We looked previously at the counter, gauge, and summary, how does the Prometheus histogram work?

The histogram has several similarities to the summary. A histogram is a combination of various counters. Like summary metrics, histogram metrics are used to track the size of events, usually how long they take, via their observe method. There's usually also the exact utilities to make it easy to time things as there are for summarys. Where they differ is their handling of quantiles.

Here's an example of the exposition format from Prometheus itself, which also happens to have a handler label:

# HELP prometheus_http_request_duration_seconds Histogram of latencies for HTTP requests.
# TYPE prometheus_http_request_duration_seconds histogram
prometheus_http_request_duration_seconds_bucket{handler="/",le="0.1"} 25547
prometheus_http_request_duration_seconds_bucket{handler="/",le="0.2"} 26688
prometheus_http_request_duration_seconds_bucket{handler="/",le="0.4"} 27760
prometheus_http_request_duration_seconds_bucket{handler="/",le="1"} 28641
prometheus_http_request_duration_seconds_bucket{handler="/",le="3"} 28782
prometheus_http_request_duration_seconds_bucket{handler="/",le="8"} 28844
prometheus_http_request_duration_seconds_bucket{handler="/",le="20"} 28855
prometheus_http_request_duration_seconds_bucket{handler="/",le="60"} 28860
prometheus_http_request_duration_seconds_bucket{handler="/",le="120"} 28860
prometheus_http_request_duration_seconds_bucket{handler="/",le="+Inf"} 28860
prometheus_http_request_duration_seconds_sum{handler="/"} 1863.80491025699
prometheus_http_request_duration_seconds_count{handler="/"} 28860


The _sum and _count work in exactly the same way as for a summary, and they can be used to produce an average duration over the past five minutes:


There are very rare cases where the _sum won't be present, such as in certain metrics from the MySQLd exporter.


The interesting part of the histogram are the _bucket time series, which are the actual histogram part of the histogram. More particularly they're counters which form a cumulative histogram, le stands for less than or equal to. So 26688 requests took less than or equal to 200ms, 27760 requests took less than or equal to 400ms, and there were 28860 requests in total. The values in the buckets will be monotonically non-decreasing with the +Inf bucket having the biggest value. The +Inf bucket must always be present, and will match the value of the _count.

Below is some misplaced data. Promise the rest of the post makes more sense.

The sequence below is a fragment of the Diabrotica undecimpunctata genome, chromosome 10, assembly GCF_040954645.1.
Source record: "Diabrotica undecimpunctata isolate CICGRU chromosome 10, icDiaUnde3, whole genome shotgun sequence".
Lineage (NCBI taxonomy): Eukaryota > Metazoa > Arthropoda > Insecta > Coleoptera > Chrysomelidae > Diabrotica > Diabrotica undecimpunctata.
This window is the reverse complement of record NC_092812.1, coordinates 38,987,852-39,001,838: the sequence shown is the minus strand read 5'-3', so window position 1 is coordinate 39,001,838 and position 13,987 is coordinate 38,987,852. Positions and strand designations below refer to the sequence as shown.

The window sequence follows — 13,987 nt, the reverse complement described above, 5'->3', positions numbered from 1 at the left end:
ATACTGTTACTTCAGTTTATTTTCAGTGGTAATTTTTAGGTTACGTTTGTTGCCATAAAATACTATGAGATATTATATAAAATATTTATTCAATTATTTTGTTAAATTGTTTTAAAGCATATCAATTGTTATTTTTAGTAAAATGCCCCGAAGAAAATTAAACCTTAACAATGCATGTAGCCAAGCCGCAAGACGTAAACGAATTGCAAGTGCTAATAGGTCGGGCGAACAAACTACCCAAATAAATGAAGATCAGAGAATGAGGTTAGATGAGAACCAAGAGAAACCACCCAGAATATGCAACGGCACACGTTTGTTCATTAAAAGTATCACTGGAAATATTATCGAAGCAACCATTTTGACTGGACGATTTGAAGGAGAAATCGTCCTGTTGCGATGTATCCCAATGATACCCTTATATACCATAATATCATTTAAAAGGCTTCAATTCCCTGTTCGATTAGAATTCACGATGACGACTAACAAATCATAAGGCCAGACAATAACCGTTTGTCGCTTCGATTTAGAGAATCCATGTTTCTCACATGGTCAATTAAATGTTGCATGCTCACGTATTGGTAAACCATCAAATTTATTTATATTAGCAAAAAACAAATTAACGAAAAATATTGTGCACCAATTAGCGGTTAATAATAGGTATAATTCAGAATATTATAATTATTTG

To calculate say the 0.9 quantile (the 90th percentile) you would use:


One big advantage of histograms over summarys is that you can aggregate the buckets before calculating the quantile - taking care not to lose the le label:

  sum without (handler)(

In addition to being aggregatable, histograms are cheaper on the client too as counters are fast to increment. So why not always use histograms? There's a long answer, but the short version is that with histograms you have to pre-choose your buckets, and the costs moves from the client to Prometheus itself due to bucket cardinality. The default ten buckets cover a typical web service with latency in the millisecond to second range, and on occasion you will want to adjust them. Here for example they have been overridden to better help track requests for PromQL, which have a two minute default timeout. Having more than ten buckets will give more accurate results, however it can also add up to a lot of time series. Particularly when combined with other labels.


With a real time monitoring system like Prometheus the aim should be to provide a value that's good enough to make engineering decisions based off. Knowing for example that the 90th percentile latency increased by 50ms is more important than knowing if the value is now 562ms or 563ms when you're oncall, and ten buckets is typically sufficient for this. If you need a perfect answer you can always calculate it from your logging system later on. In the event there's excessive buckets they can be dropped at ingestion, as previously looked at. In the more extreme cases you might ignore the _bucket series entirely, and rely on the average from _sum and _count instead.


In conclusion histograms allow for aggregatable calculation of quantiles, though you need to be a little wary of cardinality. Remember that a summary without quantiles is a cheap option if you don't really need a histogram.


Unsure which metric type you should be using? Contact us.